numerous places for work in the fields in which she was qualified and could not find a job. She
decided to go back to school to seek a degree in nursing. She was able to find a job related to the
medical field where she now works full-time, while going to school part-time. The court
concludes, therefore, that this is not a situation in which the Plaintiff has failed to mitigate her
Burkhalter has, however, requested six years of front pay, without establishing a factual
basis for that particular length of time. She testified that she thought she could complete her
degree within eighteen months from the summer of 2012, but that the timing for completion of
her degree would depend upon the availability of classes. She agreed that once she secures a
registered nursing position, she will make more in income than she made with ASU. The court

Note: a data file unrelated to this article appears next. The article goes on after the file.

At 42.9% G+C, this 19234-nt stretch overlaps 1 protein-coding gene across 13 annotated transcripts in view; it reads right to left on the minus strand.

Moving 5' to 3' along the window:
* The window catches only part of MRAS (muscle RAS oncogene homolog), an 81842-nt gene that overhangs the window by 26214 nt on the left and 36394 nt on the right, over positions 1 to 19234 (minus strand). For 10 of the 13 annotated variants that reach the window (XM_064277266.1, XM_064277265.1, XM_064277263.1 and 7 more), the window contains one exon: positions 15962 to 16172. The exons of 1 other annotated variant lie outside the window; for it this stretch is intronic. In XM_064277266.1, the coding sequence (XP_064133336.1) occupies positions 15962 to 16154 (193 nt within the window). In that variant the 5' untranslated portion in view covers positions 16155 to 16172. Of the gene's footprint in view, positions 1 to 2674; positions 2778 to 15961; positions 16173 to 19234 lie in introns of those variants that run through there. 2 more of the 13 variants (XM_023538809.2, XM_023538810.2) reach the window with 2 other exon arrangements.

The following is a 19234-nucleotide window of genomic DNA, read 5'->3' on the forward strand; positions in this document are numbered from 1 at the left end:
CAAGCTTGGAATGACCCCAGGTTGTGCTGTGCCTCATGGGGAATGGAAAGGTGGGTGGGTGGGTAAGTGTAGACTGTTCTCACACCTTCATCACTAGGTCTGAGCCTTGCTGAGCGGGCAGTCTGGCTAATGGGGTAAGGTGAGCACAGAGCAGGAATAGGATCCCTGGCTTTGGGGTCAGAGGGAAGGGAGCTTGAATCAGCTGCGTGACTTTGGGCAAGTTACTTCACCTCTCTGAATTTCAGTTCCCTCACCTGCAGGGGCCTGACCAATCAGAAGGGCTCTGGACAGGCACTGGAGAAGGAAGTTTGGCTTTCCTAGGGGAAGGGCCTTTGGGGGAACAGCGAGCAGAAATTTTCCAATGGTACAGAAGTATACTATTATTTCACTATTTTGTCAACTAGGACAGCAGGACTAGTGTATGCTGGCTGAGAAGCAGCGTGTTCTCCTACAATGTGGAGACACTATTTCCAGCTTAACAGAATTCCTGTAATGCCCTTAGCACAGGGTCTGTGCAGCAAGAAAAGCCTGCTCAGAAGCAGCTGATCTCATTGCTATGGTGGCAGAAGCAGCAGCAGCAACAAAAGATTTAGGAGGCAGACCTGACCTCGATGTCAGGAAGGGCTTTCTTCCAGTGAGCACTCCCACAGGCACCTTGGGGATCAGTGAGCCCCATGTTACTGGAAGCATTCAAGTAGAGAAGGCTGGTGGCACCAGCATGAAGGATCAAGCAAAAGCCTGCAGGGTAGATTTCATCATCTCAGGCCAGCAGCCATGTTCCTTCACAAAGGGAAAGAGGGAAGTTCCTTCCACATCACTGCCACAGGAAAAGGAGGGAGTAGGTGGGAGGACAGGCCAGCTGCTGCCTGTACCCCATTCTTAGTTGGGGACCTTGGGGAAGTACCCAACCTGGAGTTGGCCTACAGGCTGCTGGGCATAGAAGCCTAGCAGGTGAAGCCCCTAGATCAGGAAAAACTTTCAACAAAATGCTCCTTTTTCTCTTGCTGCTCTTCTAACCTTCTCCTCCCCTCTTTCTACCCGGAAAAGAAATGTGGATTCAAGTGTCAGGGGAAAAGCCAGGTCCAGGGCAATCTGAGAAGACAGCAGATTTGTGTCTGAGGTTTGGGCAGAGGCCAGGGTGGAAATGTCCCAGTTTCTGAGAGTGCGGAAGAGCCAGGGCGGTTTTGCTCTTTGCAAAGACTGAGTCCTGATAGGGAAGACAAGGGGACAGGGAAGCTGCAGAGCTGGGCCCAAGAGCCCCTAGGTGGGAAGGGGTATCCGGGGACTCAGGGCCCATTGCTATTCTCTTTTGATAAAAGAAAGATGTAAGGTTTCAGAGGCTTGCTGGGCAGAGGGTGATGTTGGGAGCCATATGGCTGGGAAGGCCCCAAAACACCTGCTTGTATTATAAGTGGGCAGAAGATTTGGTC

concludes that the amount required to make Burkhalter whole is front pay for a period of two
years, which, according to the calculations placed in evidence and not disputed by ASU, would
The final issue before the court at this point in the proceedings is the award of
prejudgment interest on the Plaintiffs’ back pay awards. ASU did not respond to the Plaintiffs’
request for this relief in its brief.
In determining whether to grant prejudgment interest on a back pay award, the court looks
to the National Labor Relations Act (“NLRA”) for guidance. EEOC v. Guardian Pools, Inc., 828
F.2d 1507, 1512 (11th Cir.1987). “Although the Eleventh Circuit has reserved ruling on whether
the district court has discretion to award prejudgment interest on back pay, ‘there has been a